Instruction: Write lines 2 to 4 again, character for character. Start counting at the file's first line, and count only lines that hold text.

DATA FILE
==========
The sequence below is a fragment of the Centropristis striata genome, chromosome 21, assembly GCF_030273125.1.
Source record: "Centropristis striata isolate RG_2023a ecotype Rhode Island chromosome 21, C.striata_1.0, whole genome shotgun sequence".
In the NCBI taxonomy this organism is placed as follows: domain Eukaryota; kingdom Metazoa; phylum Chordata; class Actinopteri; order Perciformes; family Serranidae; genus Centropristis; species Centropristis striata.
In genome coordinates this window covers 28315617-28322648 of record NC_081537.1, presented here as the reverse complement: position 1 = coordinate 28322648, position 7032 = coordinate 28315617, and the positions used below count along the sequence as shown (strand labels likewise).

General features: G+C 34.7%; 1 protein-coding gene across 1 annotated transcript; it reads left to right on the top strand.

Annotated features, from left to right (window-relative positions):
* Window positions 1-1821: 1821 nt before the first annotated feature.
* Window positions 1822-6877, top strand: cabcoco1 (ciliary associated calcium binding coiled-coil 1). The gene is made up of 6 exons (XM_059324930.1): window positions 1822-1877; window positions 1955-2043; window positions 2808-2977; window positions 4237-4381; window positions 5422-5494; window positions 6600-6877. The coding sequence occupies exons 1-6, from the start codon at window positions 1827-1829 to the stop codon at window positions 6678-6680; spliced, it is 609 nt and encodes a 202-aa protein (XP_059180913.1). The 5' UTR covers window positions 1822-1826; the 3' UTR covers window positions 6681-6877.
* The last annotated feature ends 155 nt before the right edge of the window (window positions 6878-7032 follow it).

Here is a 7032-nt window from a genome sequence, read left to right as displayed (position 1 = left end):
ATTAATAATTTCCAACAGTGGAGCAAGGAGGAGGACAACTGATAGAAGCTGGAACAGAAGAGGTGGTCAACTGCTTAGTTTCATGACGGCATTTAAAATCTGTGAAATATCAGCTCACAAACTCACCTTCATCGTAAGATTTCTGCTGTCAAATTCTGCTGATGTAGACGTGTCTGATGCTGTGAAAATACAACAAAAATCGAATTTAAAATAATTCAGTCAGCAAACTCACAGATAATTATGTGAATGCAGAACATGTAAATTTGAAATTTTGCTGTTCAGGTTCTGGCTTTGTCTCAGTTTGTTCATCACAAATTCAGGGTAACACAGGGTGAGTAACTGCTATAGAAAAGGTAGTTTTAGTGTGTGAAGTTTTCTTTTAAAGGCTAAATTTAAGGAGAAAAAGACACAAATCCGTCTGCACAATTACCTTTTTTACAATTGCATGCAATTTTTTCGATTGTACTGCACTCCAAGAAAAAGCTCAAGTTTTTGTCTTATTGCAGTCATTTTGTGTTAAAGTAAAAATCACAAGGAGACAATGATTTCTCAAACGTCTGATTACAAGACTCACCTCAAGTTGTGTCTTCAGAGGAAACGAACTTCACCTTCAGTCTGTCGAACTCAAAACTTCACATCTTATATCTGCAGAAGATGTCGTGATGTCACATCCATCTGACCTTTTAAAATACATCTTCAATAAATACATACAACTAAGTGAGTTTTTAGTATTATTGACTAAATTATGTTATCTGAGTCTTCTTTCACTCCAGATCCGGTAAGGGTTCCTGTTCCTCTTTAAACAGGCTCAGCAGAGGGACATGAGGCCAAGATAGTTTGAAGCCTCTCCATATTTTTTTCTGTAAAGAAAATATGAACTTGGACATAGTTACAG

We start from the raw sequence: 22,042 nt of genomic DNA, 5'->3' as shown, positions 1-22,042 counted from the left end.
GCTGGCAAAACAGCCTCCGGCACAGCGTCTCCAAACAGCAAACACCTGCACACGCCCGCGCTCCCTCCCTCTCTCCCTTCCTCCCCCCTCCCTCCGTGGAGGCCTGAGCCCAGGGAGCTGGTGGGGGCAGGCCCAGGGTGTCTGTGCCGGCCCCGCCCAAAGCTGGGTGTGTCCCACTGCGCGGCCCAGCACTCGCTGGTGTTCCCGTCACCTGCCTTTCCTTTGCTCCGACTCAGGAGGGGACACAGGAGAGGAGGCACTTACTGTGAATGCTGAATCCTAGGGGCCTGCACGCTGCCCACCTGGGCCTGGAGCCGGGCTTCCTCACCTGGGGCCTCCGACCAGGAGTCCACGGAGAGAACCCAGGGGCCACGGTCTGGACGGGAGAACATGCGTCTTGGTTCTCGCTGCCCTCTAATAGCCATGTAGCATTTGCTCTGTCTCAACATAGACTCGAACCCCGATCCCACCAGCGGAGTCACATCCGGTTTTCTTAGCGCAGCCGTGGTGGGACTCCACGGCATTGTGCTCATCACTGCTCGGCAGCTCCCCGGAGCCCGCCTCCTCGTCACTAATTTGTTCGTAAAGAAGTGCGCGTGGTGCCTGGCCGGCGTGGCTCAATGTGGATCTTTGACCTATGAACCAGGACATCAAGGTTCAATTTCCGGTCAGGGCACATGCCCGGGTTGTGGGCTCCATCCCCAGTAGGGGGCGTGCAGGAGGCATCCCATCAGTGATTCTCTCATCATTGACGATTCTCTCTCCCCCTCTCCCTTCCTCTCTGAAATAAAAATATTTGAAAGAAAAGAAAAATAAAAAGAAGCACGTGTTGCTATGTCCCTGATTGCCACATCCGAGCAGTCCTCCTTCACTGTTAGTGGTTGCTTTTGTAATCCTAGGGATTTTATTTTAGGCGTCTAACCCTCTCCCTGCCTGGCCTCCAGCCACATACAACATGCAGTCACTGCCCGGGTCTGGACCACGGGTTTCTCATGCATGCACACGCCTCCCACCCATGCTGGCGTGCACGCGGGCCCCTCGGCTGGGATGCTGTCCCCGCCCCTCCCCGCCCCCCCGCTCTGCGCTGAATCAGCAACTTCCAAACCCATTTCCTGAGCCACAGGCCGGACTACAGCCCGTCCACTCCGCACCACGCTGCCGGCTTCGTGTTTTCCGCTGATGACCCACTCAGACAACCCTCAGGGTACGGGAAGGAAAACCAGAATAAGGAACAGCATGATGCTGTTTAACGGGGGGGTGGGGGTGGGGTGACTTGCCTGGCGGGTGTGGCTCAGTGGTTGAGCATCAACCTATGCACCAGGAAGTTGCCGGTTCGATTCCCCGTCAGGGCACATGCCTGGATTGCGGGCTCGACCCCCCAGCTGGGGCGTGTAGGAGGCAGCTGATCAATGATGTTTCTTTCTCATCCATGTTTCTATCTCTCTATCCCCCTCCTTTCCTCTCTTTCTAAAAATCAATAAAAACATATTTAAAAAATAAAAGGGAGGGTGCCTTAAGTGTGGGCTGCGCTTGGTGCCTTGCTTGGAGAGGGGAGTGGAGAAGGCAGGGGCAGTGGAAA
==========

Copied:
Source record: "Centropristis striata isolate RG_2023a ecotype Rhode Island chromosome 21, C.striata_1.0, whole genome shotgun sequence".
In the NCBI taxonomy this organism is placed as follows: domain Eukaryota; kingdom Metazoa; phylum Chordata; class Actinopteri; order Perciformes; family Serranidae; genus Centropristis; species Centropristis striata.
In genome coordinates this window covers 28315617-28322648 of record NC_081537.1, presented here as the reverse complement: position 1 = coordinate 28322648, position 7032 = coordinate 28315617, and the positions used below count along the sequence as shown (strand labels likewise).